IT’S time to talk about health.
More to the point, it’s time to talk about our health services, and why they do not receive the funding they deserve.
Why is a sector so pivotal to our communities – in keeping them active, healthy and, let’s face it, alive – not appropriately funded?
Fundamentally, the reasoning – at least anecdotally – comes back to numbers.
We know more people live in the city, and hence city hospitals receive far more funding. That’s a given, and is perfectly logical.
But what isn’t right is that even with populations taken into account, rural hospitals and health care services still seem to receive a disproportionate amount of funding.
While governments would never say one person’s health is more important than another’s, it can sometimes feel that this is the message when you live in a rural and remote area, and continually hear of calls for greater health funding falling on deaf ears.
We appreciate that the level of service demand here is less than in the city, and that our population cannot sustain the breadth of services required in a metropolitan area. And we’re grateful for the amazing health projects that have been funded here in recent years.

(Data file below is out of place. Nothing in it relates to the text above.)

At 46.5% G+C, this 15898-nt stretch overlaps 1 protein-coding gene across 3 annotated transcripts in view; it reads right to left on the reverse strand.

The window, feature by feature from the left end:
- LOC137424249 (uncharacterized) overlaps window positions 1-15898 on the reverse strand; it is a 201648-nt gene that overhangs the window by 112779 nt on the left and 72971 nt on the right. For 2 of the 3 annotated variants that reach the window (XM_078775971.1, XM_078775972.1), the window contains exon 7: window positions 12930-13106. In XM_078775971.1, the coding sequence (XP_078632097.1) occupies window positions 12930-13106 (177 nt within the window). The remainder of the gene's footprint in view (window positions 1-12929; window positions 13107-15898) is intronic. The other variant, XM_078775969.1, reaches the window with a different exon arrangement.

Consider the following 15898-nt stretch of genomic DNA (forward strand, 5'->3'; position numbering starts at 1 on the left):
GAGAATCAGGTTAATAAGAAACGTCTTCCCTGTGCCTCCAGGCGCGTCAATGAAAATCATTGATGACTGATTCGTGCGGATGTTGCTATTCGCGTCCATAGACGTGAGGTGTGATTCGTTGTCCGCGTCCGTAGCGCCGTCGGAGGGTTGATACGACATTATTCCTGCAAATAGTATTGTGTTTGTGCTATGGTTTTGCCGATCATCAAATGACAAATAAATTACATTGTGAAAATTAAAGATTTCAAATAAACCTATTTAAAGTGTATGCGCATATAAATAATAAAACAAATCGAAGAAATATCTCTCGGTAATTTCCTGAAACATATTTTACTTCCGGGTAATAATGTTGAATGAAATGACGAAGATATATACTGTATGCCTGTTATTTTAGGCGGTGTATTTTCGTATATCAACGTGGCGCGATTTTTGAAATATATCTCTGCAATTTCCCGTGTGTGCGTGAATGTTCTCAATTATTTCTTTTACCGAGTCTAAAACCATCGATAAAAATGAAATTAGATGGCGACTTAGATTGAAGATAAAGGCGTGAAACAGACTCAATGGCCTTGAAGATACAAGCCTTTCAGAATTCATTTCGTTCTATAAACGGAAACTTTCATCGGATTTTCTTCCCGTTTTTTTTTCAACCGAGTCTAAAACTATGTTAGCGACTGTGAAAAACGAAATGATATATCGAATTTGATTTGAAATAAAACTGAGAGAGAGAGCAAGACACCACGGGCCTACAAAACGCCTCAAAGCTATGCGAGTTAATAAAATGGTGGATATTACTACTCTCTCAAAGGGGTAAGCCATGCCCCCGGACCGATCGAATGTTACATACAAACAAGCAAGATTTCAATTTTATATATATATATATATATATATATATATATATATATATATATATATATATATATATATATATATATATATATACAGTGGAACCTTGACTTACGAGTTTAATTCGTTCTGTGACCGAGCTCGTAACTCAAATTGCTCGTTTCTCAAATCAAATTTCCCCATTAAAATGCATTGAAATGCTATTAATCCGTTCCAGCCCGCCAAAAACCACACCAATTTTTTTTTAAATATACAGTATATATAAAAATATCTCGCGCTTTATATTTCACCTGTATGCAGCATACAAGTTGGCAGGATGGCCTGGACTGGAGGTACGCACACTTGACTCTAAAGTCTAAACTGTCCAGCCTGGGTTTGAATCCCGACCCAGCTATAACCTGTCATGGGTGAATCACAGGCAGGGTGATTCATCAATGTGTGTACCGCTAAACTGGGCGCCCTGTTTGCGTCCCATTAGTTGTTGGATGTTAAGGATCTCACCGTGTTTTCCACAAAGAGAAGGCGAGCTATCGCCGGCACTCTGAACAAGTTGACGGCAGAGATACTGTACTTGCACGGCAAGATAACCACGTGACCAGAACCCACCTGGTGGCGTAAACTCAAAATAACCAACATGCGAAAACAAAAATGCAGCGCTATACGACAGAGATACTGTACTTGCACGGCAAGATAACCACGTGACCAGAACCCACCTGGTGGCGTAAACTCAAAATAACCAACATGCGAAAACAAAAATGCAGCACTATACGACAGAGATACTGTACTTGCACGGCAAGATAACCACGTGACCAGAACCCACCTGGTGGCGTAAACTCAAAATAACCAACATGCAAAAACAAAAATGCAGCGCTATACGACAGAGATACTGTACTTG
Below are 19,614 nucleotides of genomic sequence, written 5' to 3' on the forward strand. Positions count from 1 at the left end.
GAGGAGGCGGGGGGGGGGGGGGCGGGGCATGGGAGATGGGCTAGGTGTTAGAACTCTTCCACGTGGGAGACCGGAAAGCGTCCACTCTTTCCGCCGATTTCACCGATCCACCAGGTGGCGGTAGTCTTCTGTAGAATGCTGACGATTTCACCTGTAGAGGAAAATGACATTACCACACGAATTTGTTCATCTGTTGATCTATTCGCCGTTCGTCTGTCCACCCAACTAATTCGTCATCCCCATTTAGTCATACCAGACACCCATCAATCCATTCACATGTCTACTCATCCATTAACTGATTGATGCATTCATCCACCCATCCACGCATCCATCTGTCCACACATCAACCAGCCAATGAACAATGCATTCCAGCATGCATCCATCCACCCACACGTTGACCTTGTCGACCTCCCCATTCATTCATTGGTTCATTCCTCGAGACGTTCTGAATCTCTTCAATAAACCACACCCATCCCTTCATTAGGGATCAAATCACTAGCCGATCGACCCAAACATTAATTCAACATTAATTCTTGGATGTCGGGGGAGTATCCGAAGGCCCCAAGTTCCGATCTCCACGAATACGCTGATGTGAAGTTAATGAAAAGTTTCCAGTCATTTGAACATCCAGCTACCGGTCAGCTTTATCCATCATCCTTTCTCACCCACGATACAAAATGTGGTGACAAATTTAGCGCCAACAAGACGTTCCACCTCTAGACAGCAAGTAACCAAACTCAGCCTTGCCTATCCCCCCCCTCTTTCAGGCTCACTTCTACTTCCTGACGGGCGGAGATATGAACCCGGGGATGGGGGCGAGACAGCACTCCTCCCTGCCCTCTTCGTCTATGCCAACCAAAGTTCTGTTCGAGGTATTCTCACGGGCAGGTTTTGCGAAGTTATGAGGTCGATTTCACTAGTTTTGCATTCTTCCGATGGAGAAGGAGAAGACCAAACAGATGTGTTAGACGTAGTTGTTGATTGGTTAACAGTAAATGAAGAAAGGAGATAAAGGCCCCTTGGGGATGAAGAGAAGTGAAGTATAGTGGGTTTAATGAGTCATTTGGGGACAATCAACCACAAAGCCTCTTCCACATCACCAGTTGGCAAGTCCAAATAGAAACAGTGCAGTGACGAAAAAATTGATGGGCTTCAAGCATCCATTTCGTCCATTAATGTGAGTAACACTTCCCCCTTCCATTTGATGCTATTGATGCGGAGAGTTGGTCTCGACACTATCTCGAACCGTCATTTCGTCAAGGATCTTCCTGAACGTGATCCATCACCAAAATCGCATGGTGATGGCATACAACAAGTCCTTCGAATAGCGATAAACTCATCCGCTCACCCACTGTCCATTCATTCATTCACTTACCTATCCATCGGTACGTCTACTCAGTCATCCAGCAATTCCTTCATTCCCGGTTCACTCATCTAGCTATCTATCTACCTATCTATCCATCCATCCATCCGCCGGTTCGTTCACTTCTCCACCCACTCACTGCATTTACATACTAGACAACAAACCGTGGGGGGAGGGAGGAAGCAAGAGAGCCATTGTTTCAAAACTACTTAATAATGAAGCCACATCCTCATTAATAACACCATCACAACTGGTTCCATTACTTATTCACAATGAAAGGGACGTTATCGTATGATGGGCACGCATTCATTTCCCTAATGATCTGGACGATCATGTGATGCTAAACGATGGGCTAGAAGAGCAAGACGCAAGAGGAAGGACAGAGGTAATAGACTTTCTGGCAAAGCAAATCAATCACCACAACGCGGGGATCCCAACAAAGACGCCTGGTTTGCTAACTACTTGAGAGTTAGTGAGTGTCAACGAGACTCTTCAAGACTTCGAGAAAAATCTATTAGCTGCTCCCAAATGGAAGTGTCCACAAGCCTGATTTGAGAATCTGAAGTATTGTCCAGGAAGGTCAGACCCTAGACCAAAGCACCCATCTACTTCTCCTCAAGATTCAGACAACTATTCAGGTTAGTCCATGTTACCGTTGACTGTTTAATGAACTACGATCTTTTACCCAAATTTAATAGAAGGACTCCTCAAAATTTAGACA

But when health groups are recording deficits because they are offering services that they cannot necessarily afford but feel they need to provide to address gaps in our communities, something needs to be done.
Wimmera Health Care Group chief executive Catherine Morley says in today’s Mail-Times the group is not prepared to compromise on its offerings – and the safety of the services it provides – despite recording an operating deficit in consecutive years.
If health in our region was appropriately funded, the group could potentially avoid that financial position.
Generating more health funding is not as simple as a government minister writing on a blank cheque.
However, when we hear about multi-billion-dollar projects being funded elsewhere and other random projects seemingly plucked out of nowhere, it’s hard not to get at least a little annoyed that some of that money was not directed into more life-critical streams.
We are now into a new state government term, with a new federal government term to follow next year after an election in May.
Let’s hope these changes go some way to bringing about a renewed focus on rural health. Our communities deserve it.